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. Last Updated: 07/27/2016

Report: Central Bank a Corruption Hotbed

An independent study released Tuesday warns of the deep-reaching roots feeding corruption at the Central Bank.

"The Central Bank as an independent, absolutely opaque and uncontrolled administrative-financial system did not arise by chance or overnight," said the authors of the 70-page report -- the Moscow Carnegie Center and Dmitry Vasilyev, former head of the Federal Securities Commission.

Vasilyev said in an interview Tuesday that one of the major "corruption-causing" problems with the bank is that it regulates the entire banking industry while being a profit-seeking participant. Another problem is the lack of clear, straightforward grounds for issuing licenses or approving operations, which provides ample opportunity for bribery.

He said that he and co-authors Pavel Drobyshev and Alexei Konov analyzed the legislative basis that creates fertile ground in which corruption thrives, focusing on five main areas -- the bank's judicial status, its budgetary independence, the lack of controls over the bank's activities, its regulatory powers, its lack of transparency and its administrative-licensing powers.

"The value of this system for society is doubtful, but the value for the Central Bank and its managers is obvious, as it allows them to get involved in any economic processes in the country and allows them to selectively support commercial banks," Vasilyev said. "There are thousands of regulations, but billions of dollars are leaving the country as capital flight. Banks go bankrupt. The system doesn't work."

One example of the system not working is that while the law stipulates that 50 percent of the Central Bank's profits is distributed to the government -- as compared to 90 percent in the United States -- "the other 50 percent is used for the benefit of at least some of the 80,000 bureaucrats employed at the Central Bank." Vasilyev said.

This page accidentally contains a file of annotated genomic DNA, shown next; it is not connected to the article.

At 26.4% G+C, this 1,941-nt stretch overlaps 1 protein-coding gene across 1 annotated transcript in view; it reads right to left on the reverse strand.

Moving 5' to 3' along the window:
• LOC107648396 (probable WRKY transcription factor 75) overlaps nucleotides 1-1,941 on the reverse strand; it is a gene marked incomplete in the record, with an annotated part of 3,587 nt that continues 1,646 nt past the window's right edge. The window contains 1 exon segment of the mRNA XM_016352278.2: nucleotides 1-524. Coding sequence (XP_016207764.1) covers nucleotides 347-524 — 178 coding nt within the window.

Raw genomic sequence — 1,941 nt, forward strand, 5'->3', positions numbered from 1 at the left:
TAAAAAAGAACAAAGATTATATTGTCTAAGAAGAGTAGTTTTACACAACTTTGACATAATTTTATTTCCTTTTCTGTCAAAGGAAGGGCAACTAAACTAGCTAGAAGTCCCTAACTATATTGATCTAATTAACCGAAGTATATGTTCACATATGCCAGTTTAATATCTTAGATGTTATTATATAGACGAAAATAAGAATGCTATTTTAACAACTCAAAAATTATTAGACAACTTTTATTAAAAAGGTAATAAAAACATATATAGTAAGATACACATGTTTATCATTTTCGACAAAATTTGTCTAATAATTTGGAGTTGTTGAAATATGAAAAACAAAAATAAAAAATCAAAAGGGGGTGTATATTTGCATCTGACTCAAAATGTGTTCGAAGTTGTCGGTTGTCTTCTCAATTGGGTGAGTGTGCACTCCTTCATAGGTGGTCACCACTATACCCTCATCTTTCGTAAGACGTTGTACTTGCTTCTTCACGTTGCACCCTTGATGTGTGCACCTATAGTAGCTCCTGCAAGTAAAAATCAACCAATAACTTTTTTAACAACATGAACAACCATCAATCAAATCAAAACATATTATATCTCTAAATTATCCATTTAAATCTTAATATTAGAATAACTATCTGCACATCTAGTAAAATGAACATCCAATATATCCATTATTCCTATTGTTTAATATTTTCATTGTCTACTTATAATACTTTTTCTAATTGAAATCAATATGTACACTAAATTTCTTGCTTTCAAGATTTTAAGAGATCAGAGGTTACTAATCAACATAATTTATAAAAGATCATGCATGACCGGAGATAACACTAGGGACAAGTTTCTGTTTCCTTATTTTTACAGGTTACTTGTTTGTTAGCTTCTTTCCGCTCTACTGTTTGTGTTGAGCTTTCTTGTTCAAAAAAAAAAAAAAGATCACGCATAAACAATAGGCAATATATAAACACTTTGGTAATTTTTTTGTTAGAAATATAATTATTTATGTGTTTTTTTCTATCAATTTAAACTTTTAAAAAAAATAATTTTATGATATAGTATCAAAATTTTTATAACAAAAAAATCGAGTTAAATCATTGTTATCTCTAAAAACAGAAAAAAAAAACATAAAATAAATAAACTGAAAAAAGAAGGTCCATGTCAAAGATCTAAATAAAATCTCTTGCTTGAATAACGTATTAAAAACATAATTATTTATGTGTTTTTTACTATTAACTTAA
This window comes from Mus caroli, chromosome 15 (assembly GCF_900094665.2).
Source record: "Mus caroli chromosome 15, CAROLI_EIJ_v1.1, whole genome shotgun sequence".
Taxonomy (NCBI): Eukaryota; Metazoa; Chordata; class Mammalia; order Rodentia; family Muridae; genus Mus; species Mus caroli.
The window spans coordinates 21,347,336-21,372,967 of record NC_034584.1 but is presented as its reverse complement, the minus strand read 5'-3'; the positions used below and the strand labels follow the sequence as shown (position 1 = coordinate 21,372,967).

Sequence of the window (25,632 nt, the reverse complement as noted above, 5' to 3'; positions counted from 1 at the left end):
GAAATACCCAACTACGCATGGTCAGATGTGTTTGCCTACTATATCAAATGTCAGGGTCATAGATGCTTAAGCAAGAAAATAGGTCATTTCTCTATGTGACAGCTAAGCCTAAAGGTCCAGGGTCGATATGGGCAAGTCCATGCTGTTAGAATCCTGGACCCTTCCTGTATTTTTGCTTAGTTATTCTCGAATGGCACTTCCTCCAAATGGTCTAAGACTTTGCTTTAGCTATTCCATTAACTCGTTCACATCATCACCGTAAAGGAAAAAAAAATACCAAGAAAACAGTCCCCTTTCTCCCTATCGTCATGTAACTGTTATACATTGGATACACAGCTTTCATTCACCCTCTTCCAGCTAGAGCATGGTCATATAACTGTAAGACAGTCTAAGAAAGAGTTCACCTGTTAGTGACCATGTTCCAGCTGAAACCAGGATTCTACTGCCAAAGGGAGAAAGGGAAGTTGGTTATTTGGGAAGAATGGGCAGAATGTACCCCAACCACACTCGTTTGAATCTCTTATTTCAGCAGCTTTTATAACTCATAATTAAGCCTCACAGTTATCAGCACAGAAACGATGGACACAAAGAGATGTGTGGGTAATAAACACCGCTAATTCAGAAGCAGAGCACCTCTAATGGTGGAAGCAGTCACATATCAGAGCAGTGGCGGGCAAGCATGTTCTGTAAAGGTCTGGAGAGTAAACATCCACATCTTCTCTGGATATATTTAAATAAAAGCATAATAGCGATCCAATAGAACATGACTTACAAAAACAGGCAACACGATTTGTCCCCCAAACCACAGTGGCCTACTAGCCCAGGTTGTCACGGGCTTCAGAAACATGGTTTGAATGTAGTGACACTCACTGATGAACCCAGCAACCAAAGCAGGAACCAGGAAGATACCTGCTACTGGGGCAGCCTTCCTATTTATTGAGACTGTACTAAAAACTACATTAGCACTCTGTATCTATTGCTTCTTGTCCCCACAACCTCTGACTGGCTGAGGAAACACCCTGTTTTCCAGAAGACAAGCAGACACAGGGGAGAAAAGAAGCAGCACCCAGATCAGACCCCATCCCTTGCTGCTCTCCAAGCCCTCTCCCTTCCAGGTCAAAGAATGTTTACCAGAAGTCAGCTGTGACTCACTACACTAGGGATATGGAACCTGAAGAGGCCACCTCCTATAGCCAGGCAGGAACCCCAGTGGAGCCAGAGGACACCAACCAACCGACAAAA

The Central Bank uses its self-given right to categorize any information pertaining to its activities as "secret" to avoid disclosing such things as salaries, insurance and pension benefits of top managers.

"The amount and form of remuneration the Central Bank's top management receives ... are decided by the management of the Central Bank independently, without anyone's approval, which is de facto appropriation of government property," the report says.

In addition, the secrecy provides a material incentive to speculate on the state securities and currencies markets, Vasilyev said.

The Central Bank -- whose main manifest is to support the stability of the ruble -- holds together with Sberbank and Vneshtorgbank a 30 percent stake in the Moscow Interbank Currency Exchange and speculates on the securities and currency markets, according to the report.

Indeed, audits of the Central Bank conducted by PricewaterhouseCoopers in 1999 found the Central Bank had apparently earned unreported profits from using IMF loans and hard currency reserves to speculate on the Russian treasury bill market. It also found that transactions with an offshore subsidiary, FIMACO, were never recorded.

The Central Bank would not comment officially on the report, but an employee who asked not to be named said: "The Central Bank is not a commercial organization. ... There are no conflicts of interest whatsoever ... as if the Bank of England is transparent through and through. We're less bureaucratic than the Bank of England."

The report was presented to representatives of the Economic Development and Trade Ministry, the presidential administration, the Security Council, the State Duma and the World Bank. But the authors made no charges of actual instances of corruption. "Our goal was to find where the roots lie and how to eradicate them. Naming names is a matter for the Interior Ministry," Vasilyev said.

Vasilyev said the report is just the first stage of a yearlong project started in July to examine several government agencies, with the next target likely to be the State Customs Committee.

"We can change one bureaucrat for another, but if the preconditions for corruption remain, corruption will remain," he said.